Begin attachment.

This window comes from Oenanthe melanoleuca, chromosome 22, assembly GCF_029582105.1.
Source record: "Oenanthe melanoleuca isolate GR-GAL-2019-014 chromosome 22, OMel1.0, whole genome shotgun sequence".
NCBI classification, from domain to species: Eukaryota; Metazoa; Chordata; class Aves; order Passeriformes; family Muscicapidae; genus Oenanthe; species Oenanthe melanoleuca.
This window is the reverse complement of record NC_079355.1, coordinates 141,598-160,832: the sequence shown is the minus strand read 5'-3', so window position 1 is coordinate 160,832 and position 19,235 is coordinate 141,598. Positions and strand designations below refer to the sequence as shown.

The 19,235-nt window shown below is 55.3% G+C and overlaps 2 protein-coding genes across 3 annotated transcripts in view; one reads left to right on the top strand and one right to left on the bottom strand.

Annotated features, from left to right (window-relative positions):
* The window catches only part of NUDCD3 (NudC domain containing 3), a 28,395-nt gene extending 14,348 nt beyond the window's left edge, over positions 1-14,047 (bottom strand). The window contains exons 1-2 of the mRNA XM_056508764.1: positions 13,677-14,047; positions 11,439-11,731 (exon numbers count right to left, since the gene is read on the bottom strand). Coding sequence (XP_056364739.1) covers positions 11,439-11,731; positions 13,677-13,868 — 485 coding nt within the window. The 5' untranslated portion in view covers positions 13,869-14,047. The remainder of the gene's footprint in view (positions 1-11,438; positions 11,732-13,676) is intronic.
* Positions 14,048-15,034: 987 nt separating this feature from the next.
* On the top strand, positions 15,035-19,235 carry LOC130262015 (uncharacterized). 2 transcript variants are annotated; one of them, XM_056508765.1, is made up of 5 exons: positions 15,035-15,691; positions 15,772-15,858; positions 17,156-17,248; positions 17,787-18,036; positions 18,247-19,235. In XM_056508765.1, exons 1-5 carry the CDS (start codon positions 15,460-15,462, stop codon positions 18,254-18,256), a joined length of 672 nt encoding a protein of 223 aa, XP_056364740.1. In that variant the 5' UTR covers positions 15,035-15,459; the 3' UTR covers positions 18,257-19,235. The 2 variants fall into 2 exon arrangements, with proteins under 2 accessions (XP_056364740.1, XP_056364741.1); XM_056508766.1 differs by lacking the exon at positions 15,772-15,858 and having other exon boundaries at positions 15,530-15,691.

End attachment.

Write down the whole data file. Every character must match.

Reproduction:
This window comes from Oenanthe melanoleuca, chromosome 22, assembly GCF_029582105.1.
Source record: "Oenanthe melanoleuca isolate GR-GAL-2019-014 chromosome 22, OMel1.0, whole genome shotgun sequence".
NCBI classification, from domain to species: Eukaryota; Metazoa; Chordata; class Aves; order Passeriformes; family Muscicapidae; genus Oenanthe; species Oenanthe melanoleuca.
This window is the reverse complement of record NC_079355.1, coordinates 141,598-160,832: the sequence shown is the minus strand read 5'-3', so window position 1 is coordinate 160,832 and position 19,235 is coordinate 141,598. Positions and strand designations below refer to the sequence as shown.

The 19,235-nt window shown below is 55.3% G+C and overlaps 2 protein-coding genes across 3 annotated transcripts in view; one reads left to right on the top strand and one right to left on the bottom strand.

Annotated features, from left to right (window-relative positions):
* The window catches only part of NUDCD3 (NudC domain containing 3), a 28,395-nt gene extending 14,348 nt beyond the window's left edge, over positions 1-14,047 (bottom strand). The window contains exons 1-2 of the mRNA XM_056508764.1: positions 13,677-14,047; positions 11,439-11,731 (exon numbers count right to left, since the gene is read on the bottom strand). Coding sequence (XP_056364739.1) covers positions 11,439-11,731; positions 13,677-13,868 — 485 coding nt within the window. The 5' untranslated portion in view covers positions 13,869-14,047. The remainder of the gene's footprint in view (positions 1-11,438; positions 11,732-13,676) is intronic.
* Positions 14,048-15,034: 987 nt separating this feature from the next.
* On the top strand, positions 15,035-19,235 carry LOC130262015 (uncharacterized). 2 transcript variants are annotated; one of them, XM_056508765.1, is made up of 5 exons: positions 15,035-15,691; positions 15,772-15,858; positions 17,156-17,248; positions 17,787-18,036; positions 18,247-19,235. In XM_056508765.1, exons 1-5 carry the CDS (start codon positions 15,460-15,462, stop codon positions 18,254-18,256), a joined length of 672 nt encoding a protein of 223 aa, XP_056364740.1. In that variant the 5' UTR covers positions 15,035-15,459; the 3' UTR covers positions 18,257-19,235. The 2 variants fall into 2 exon arrangements, with proteins under 2 accessions (XP_056364740.1, XP_056364741.1); XM_056508766.1 differs by lacking the exon at positions 15,772-15,858 and having other exon boundaries at positions 15,530-15,691.